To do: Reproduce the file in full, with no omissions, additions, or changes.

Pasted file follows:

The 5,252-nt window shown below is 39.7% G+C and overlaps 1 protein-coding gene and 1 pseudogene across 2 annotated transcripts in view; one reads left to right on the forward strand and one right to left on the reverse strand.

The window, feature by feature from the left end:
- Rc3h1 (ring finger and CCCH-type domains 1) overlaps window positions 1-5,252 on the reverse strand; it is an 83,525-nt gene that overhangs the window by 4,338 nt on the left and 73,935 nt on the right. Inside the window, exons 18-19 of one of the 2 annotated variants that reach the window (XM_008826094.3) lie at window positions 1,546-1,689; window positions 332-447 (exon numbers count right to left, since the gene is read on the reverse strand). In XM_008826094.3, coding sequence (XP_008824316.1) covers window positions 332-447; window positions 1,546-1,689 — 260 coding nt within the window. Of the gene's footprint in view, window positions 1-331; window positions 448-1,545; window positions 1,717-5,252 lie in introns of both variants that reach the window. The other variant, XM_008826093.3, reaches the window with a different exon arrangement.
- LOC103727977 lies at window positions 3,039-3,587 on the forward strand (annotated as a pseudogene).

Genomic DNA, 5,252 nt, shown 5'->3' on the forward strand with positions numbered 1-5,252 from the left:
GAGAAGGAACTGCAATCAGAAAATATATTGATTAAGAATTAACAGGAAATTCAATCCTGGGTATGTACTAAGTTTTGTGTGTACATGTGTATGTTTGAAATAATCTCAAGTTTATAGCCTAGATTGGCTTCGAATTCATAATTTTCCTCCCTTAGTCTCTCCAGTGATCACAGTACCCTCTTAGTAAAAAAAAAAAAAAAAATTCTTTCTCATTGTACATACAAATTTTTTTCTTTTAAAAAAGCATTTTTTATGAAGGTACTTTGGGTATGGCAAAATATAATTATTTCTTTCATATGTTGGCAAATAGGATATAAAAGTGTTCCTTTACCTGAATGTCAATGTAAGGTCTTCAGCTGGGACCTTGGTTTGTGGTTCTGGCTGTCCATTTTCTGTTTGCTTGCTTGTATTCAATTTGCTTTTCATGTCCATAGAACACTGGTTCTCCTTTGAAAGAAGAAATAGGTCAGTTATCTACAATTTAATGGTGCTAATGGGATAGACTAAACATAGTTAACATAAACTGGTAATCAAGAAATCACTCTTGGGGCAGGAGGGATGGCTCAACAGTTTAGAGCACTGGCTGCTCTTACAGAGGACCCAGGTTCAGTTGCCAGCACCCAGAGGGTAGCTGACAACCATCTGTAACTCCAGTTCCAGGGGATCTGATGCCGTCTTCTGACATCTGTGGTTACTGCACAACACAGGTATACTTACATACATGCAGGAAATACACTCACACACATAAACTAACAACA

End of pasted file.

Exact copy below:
The 5,252-nt window shown below is 39.7% G+C and overlaps 1 protein-coding gene and 1 pseudogene across 2 annotated transcripts in view; one reads left to right on the forward strand and one right to left on the reverse strand.

The window, feature by feature from the left end:
- Rc3h1 (ring finger and CCCH-type domains 1) overlaps window positions 1-5,252 on the reverse strand; it is an 83,525-nt gene that overhangs the window by 4,338 nt on the left and 73,935 nt on the right. Inside the window, exons 18-19 of one of the 2 annotated variants that reach the window (XM_008826094.3) lie at window positions 1,546-1,689; window positions 332-447 (exon numbers count right to left, since the gene is read on the reverse strand). In XM_008826094.3, coding sequence (XP_008824316.1) covers window positions 332-447; window positions 1,546-1,689 — 260 coding nt within the window. Of the gene's footprint in view, window positions 1-331; window positions 448-1,545; window positions 1,717-5,252 lie in introns of both variants that reach the window. The other variant, XM_008826093.3, reaches the window with a different exon arrangement.
- LOC103727977 lies at window positions 3,039-3,587 on the forward strand (annotated as a pseudogene).

Genomic DNA, 5,252 nt, shown 5'->3' on the forward strand with positions numbered 1-5,252 from the left:
GAGAAGGAACTGCAATCAGAAAATATATTGATTAAGAATTAACAGGAAATTCAATCCTGGGTATGTACTAAGTTTTGTGTGTACATGTGTATGTTTGAAATAATCTCAAGTTTATAGCCTAGATTGGCTTCGAATTCATAATTTTCCTCCCTTAGTCTCTCCAGTGATCACAGTACCCTCTTAGTAAAAAAAAAAAAAAAAATTCTTTCTCATTGTACATACAAATTTTTTTCTTTTAAAAAAGCATTTTTTATGAAGGTACTTTGGGTATGGCAAAATATAATTATTTCTTTCATATGTTGGCAAATAGGATATAAAAGTGTTCCTTTACCTGAATGTCAATGTAAGGTCTTCAGCTGGGACCTTGGTTTGTGGTTCTGGCTGTCCATTTTCTGTTTGCTTGCTTGTATTCAATTTGCTTTTCATGTCCATAGAACACTGGTTCTCCTTTGAAAGAAGAAATAGGTCAGTTATCTACAATTTAATGGTGCTAATGGGATAGACTAAACATAGTTAACATAAACTGGTAATCAAGAAATCACTCTTGGGGCAGGAGGGATGGCTCAACAGTTTAGAGCACTGGCTGCTCTTACAGAGGACCCAGGTTCAGTTGCCAGCACCCAGAGGGTAGCTGACAACCATCTGTAACTCCAGTTCCAGGGGATCTGATGCCGTCTTCTGACATCTGTGGTTACTGCACAACACAGGTATACTTACATACATGCAGGAAATACACTCACACACATAAACTAACAACA